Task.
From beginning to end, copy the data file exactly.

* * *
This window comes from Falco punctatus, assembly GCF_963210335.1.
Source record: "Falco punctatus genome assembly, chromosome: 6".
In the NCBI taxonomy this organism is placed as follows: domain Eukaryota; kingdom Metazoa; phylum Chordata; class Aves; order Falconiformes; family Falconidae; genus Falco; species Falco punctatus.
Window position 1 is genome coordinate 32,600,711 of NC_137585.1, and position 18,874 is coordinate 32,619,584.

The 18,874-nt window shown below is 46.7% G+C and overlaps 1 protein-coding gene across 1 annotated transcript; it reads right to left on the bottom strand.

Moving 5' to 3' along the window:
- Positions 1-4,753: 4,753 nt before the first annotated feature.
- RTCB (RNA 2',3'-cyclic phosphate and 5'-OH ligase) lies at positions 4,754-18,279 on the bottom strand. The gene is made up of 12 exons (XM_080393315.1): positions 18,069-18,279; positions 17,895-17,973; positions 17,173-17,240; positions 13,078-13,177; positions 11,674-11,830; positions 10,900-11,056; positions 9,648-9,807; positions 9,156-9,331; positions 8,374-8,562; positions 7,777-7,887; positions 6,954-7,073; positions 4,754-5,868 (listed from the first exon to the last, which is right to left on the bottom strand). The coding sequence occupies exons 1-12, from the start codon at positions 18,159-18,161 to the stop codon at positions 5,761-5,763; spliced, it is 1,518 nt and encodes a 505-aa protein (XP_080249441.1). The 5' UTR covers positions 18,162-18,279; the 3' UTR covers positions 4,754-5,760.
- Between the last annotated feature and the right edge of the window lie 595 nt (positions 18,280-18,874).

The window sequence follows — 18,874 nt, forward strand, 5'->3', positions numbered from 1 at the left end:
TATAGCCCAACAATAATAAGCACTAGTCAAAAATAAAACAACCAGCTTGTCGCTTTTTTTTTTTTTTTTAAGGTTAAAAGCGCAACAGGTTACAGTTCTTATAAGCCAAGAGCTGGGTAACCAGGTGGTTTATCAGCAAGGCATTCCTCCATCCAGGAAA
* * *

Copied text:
This window comes from Falco punctatus, assembly GCF_963210335.1.
Source record: "Falco punctatus genome assembly, chromosome: 6".
In the NCBI taxonomy this organism is placed as follows: domain Eukaryota; kingdom Metazoa; phylum Chordata; class Aves; order Falconiformes; family Falconidae; genus Falco; species Falco punctatus.
Window position 1 is genome coordinate 32,600,711 of NC_137585.1, and position 18,874 is coordinate 32,619,584.

The 18,874-nt window shown below is 46.7% G+C and overlaps 1 protein-coding gene across 1 annotated transcript; it reads right to left on the bottom strand.

Moving 5' to 3' along the window:
- Positions 1-4,753: 4,753 nt before the first annotated feature.
- RTCB (RNA 2',3'-cyclic phosphate and 5'-OH ligase) lies at positions 4,754-18,279 on the bottom strand. The gene is made up of 12 exons (XM_080393315.1): positions 18,069-18,279; positions 17,895-17,973; positions 17,173-17,240; positions 13,078-13,177; positions 11,674-11,830; positions 10,900-11,056; positions 9,648-9,807; positions 9,156-9,331; positions 8,374-8,562; positions 7,777-7,887; positions 6,954-7,073; positions 4,754-5,868 (listed from the first exon to the last, which is right to left on the bottom strand). The coding sequence occupies exons 1-12, from the start codon at positions 18,159-18,161 to the stop codon at positions 5,761-5,763; spliced, it is 1,518 nt and encodes a 505-aa protein (XP_080249441.1). The 5' UTR covers positions 18,162-18,279; the 3' UTR covers positions 4,754-5,760.
- Between the last annotated feature and the right edge of the window lie 595 nt (positions 18,280-18,874).

The window sequence follows — 18,874 nt, forward strand, 5'->3', positions numbered from 1 at the left end:
TATAGCCCAACAATAATAAGCACTAGTCAAAAATAAAACAACCAGCTTGTCGCTTTTTTTTTTTTTTTTAAGGTTAAAAGCGCAACAGGTTACAGTTCTTATAAGCCAAGAGCTGGGTAACCAGGTGGTTTATCAGCAAGGCATTCCTCCATCCAGGAAA